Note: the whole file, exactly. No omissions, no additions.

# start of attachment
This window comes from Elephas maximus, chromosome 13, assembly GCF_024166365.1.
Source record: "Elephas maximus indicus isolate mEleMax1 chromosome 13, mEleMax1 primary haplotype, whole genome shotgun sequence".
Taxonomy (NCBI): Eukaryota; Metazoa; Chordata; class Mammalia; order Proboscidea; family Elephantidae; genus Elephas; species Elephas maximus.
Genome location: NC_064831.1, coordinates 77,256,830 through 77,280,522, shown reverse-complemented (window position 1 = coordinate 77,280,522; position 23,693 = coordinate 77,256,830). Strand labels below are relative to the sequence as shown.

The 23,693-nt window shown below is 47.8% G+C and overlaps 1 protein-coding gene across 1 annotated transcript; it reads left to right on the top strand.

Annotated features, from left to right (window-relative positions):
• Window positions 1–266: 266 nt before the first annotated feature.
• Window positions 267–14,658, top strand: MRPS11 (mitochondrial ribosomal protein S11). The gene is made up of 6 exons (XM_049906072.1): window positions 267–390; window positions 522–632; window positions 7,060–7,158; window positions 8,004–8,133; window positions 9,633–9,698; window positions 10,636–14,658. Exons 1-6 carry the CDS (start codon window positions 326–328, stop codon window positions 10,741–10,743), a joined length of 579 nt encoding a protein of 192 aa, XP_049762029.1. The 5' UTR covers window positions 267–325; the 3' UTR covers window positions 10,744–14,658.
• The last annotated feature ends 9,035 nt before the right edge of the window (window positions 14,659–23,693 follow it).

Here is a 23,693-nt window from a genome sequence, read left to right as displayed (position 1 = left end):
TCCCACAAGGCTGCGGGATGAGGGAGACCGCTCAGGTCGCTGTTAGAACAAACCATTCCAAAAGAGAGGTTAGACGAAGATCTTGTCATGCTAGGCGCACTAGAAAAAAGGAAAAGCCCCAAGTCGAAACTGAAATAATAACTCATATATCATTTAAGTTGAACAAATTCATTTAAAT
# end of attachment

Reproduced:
This window comes from Elephas maximus, chromosome 13, assembly GCF_024166365.1.
Source record: "Elephas maximus indicus isolate mEleMax1 chromosome 13, mEleMax1 primary haplotype, whole genome shotgun sequence".
Taxonomy (NCBI): Eukaryota; Metazoa; Chordata; class Mammalia; order Proboscidea; family Elephantidae; genus Elephas; species Elephas maximus.
Genome location: NC_064831.1, coordinates 77,256,830 through 77,280,522, shown reverse-complemented (window position 1 = coordinate 77,280,522; position 23,693 = coordinate 77,256,830). Strand labels below are relative to the sequence as shown.

The 23,693-nt window shown below is 47.8% G+C and overlaps 1 protein-coding gene across 1 annotated transcript; it reads left to right on the top strand.

Annotated features, from left to right (window-relative positions):
• Window positions 1–266: 266 nt before the first annotated feature.
• Window positions 267–14,658, top strand: MRPS11 (mitochondrial ribosomal protein S11). The gene is made up of 6 exons (XM_049906072.1): window positions 267–390; window positions 522–632; window positions 7,060–7,158; window positions 8,004–8,133; window positions 9,633–9,698; window positions 10,636–14,658. Exons 1-6 carry the CDS (start codon window positions 326–328, stop codon window positions 10,741–10,743), a joined length of 579 nt encoding a protein of 192 aa, XP_049762029.1. The 5' UTR covers window positions 267–325; the 3' UTR covers window positions 10,744–14,658.
• The last annotated feature ends 9,035 nt before the right edge of the window (window positions 14,659–23,693 follow it).

Here is a 23,693-nt window from a genome sequence, read left to right as displayed (position 1 = left end):
TCCCACAAGGCTGCGGGATGAGGGAGACCGCTCAGGTCGCTGTTAGAACAAACCATTCCAAAAGAGAGGTTAGACGAAGATCTTGTCATGCTAGGCGCACTAGAAAAAAGGAAAAGCCCCAAGTCGAAACTGAAATAATAACTCATATATCATTTAAGTTGAACAAATTCATTTAAAT